Licker and Dahl calculated the number of work days at risk by adding the partial days lost when the combined heat and humidity reach between 100 and 108 degrees Fahrenheit, a temperature range the CDC recommends employers reduce work schedules. When temperatures exceed 108F, the CDC recommends all outdoor work stops.

U.S. Occupational Safety and Health Administration suggests employers use safety precautions when the heat index, or “feels like” temperature, exceeds 90 degrees.

Workers whose earnings and health are most at risk annually from extreme heat reside Texas, Florida, California, Arizona and Louisiana, although workers in states as far north as southern Iowa and central Illinois are also on the list. The report has an interactive mapping tool with a breakdown state-and-county-level data.

Health effects and monetary losses caused by extreme heat will hit people of color especially hard for many reasons, Dahl says. They are disproportionally represented in many outdoor jobs. The study shows more than 40% of U.S. outdoor workers identify as Black or Latino, despite being 32% of the general population. Additionally, she says, existing inequities have led these populations to have poorer health, such as higher incidences of underlying disease and less access to quality healthcare.

Farmworkers are particularly at risk as the danger of extreme heat is compounded by routine pesticide exposure, and farmworkers are 20 times more likely to die of heat-related causes than workers in all other civilian occupations, the CDC says.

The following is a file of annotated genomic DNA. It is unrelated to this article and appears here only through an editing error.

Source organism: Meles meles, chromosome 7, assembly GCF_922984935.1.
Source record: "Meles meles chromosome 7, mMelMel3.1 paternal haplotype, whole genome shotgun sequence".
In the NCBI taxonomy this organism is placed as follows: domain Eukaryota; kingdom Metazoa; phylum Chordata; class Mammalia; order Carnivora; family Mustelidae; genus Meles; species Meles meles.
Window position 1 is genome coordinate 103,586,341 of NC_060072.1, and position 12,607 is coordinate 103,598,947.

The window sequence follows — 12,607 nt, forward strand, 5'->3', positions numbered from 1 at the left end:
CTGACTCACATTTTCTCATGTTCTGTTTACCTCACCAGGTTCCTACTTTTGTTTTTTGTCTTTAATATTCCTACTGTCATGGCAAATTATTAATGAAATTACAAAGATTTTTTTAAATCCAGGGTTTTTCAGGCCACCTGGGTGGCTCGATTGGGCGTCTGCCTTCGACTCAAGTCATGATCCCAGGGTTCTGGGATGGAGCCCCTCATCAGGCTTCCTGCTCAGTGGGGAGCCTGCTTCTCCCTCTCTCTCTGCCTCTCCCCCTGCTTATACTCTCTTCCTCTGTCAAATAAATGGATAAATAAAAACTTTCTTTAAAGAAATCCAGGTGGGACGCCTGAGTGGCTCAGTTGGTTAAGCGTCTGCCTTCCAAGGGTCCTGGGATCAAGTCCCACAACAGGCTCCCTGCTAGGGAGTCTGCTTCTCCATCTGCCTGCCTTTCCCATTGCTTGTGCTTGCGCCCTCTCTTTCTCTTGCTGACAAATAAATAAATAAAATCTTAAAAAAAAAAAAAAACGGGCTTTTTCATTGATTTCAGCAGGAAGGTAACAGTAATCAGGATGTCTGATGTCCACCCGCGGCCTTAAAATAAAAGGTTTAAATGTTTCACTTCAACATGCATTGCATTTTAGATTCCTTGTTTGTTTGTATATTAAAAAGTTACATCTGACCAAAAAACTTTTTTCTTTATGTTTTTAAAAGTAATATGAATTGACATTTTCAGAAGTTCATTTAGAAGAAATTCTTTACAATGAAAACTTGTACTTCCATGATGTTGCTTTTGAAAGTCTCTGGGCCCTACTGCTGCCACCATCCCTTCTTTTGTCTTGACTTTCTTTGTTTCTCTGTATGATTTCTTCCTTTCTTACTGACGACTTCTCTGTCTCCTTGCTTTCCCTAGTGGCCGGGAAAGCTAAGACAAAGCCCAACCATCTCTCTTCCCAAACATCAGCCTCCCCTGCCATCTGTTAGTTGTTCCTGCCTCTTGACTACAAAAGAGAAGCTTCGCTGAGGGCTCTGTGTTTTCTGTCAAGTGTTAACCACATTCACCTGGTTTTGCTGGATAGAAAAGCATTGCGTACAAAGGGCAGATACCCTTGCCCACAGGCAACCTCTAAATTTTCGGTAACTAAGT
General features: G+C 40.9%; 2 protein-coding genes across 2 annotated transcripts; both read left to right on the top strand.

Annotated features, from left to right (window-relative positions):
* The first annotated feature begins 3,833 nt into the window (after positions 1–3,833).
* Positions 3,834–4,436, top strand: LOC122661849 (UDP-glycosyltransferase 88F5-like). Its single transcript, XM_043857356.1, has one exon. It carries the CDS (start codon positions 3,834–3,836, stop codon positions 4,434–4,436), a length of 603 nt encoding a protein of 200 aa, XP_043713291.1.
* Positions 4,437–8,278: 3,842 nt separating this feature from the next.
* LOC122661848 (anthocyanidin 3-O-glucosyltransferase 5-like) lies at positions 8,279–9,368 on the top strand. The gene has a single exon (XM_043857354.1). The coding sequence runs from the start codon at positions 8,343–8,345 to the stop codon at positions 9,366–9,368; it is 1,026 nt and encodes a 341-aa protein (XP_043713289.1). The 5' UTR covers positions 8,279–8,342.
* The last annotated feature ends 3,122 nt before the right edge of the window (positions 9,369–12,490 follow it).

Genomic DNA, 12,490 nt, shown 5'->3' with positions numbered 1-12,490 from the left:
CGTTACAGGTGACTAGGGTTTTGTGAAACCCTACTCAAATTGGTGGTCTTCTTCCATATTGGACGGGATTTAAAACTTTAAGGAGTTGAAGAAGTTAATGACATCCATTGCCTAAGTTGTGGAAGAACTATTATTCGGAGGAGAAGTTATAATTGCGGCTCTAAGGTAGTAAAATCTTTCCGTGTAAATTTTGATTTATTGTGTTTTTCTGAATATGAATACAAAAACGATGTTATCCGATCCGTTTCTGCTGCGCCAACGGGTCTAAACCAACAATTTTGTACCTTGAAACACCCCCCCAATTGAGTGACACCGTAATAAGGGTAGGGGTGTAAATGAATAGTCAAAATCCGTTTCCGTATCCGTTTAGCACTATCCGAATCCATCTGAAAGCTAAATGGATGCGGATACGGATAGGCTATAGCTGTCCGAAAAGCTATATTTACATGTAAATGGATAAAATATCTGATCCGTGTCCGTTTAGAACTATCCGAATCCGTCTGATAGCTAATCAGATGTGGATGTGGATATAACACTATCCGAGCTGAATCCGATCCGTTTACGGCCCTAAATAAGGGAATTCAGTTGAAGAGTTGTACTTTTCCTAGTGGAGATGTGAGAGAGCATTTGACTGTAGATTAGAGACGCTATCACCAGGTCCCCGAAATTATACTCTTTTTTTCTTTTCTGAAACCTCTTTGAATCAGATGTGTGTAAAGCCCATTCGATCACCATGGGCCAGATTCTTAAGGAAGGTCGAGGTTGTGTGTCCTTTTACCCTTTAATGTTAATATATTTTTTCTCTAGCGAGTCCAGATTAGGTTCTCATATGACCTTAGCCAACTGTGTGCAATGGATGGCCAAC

Guidelines from the CDC and OSHA are only guidelines. Dahl says the U.S. has no enforceable national heat-safety standards to safeguard outdoor workers when temperatures turn extreme. Only California and Washington state have heat-safety standards.

To make working conditions safe, Dahl and Licker suggest employers try to reduce workloads and adjust schedules so work occurs during cooler times of the day. Their analysis showed by making that shift, it largely eliminated workers’ exposure to extreme heat and limited the potential financial repercussions of lost wages.

The authors admit there are practical limits to those adjustments, since emergencies can happen at any time and some construction work needs to be during the day. Still, she says, adjusting work schedules when possible was surprisingly effective.

However, that’s not the answer to the larger problem of climate change. Reducing global warming emissions is essential to limit the number of extreme heat days.

“If we fail to reduce our heat trapping emissions, millions of outdoor workers are going to increasingly be exposed to dangerous levels of heat. And in addition to the potential health impacts of that heat exposure, if workers aren’t paid for getting rest time on the job because it’s so hot, there’s $55 billion per year in outdoor workers earnings that’s at risk nationwide,” she says.

Now read: If we take these five steps now, we can ward off a climate disaster

Also: 5 quick takeaways from the UN’s IPCC climate report, including signs that there’s enough time for change